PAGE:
Alcon discontinues development of anecortave acetate for IOP reduction

Aug 05, 2009

Alcon Inc. announced it has discontinued development of anecortave acetate for the reduction of IOP associated with glaucoma.

Alcon Inc. announced it has discontinued development of anecortave acetate for the reduction of IOP associated with glaucoma.

The company recently reviewed interim efficacy and safety data from more than 200 patients in a large, controlled phase II trial. The findings confirmed previous pilot clinical results that anecortave acetate applied through a single anterior juxtascleral injection measurably reduced IOP for an extended period of time, according to a prepared statement.

Based on detailed analysis of the data, however, and after gaining input from a panel of expert clinical advisers, the company said it determined that the amount of IOP reduction and the response rate provided by even the highest dose were not sufficient to support the novel approach as a viable way to address the problem of patient adherence with eye drop therapy.

The phase II study was designed to evaluate the safety and 3-month IOP-lowering efficacy of a single anterior juxtascleral injection of three doses of anecortave acetate: 24, 48, and 60 mg versus vehicle. The mean reduction of IOP from baseline for the 60-mg dose was 3.8 mmHg, which was statistically significant versus vehicle; however, the mean reduction in IOP was not statistically significant versus vehicle for the other doses, according to the statement.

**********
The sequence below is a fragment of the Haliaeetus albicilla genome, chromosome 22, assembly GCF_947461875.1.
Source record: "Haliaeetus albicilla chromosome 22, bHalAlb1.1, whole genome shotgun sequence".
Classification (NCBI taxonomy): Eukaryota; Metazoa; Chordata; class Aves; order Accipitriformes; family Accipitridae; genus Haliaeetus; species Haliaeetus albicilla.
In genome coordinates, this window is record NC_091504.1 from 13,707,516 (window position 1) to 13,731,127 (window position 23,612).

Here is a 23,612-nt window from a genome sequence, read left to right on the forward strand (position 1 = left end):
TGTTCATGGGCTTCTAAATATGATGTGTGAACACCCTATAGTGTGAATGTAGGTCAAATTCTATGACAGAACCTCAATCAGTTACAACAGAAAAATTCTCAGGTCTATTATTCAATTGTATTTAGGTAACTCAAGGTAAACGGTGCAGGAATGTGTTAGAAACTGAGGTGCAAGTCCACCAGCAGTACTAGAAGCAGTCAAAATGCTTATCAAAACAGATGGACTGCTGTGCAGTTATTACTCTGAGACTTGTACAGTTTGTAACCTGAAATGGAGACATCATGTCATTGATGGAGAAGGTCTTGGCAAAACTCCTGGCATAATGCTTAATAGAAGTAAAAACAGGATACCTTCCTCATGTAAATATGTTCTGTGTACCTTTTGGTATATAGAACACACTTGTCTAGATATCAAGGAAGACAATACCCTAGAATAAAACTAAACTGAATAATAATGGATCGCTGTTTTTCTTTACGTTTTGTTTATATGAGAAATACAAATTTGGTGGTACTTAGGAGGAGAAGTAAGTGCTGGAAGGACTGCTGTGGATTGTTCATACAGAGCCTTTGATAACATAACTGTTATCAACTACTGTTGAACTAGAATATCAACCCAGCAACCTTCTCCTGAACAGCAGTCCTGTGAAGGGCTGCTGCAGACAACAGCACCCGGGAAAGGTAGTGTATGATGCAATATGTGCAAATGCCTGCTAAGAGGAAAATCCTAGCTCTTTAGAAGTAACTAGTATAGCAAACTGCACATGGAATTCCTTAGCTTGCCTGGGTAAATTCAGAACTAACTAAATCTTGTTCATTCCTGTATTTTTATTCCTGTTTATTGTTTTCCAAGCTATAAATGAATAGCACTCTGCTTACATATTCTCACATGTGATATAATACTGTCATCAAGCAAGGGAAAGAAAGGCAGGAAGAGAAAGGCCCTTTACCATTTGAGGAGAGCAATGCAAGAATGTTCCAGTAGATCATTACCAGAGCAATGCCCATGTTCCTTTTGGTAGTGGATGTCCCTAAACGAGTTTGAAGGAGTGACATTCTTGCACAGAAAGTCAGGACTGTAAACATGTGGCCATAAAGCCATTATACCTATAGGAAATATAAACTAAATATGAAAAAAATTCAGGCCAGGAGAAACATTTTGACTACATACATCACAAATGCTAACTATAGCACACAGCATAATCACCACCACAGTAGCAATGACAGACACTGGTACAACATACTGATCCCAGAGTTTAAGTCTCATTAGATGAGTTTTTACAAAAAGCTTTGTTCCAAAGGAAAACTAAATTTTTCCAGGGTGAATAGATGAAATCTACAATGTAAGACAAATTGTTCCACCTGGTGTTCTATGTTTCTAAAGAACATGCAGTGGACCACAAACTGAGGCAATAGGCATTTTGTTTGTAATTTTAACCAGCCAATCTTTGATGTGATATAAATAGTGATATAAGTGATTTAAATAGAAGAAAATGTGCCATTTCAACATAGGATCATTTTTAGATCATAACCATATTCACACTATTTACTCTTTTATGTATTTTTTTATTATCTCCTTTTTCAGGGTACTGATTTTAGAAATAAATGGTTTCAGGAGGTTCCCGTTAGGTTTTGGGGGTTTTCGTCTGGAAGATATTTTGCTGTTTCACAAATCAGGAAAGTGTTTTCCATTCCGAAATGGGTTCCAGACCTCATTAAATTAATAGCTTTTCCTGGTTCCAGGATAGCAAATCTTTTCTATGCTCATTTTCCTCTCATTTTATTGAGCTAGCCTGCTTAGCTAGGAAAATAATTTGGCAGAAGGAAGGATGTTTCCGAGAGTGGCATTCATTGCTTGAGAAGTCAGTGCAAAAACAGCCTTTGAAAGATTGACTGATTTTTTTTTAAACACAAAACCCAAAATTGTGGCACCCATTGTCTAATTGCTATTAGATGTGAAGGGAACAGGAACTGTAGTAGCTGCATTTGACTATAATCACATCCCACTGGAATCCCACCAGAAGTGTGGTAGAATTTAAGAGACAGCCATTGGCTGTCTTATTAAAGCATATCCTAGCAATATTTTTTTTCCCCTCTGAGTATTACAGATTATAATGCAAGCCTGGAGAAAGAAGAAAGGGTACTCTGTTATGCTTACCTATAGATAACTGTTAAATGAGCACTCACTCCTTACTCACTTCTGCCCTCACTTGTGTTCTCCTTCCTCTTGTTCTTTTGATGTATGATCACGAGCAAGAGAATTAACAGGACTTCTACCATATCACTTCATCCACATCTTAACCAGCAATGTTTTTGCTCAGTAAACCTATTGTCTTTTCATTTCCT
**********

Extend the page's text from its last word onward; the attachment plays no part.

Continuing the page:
The goal of the study was to determine whether different doses of anecortave acetate could provide IOP reduction similar to existing topical medications but for a period of 3 months with a single injection.

"The search for alternative delivery routes and new mechanisms of action against glaucoma remains among Alcon's most important research strategies," said Sabri Markabi, MD, Alcon's senior vice president of research and development and chief medical officer. "While the results show the possibility of alternative, longer-term delivery for glaucoma patients, we are disappointed that anecortave acetate did not prove to have sufficient IOP reduction efficacy to be a successful treatment. However, we will continue our efforts to address the issues of efficacy, patient compliance, and other unmet medical needs in the treatment of glaucoma."

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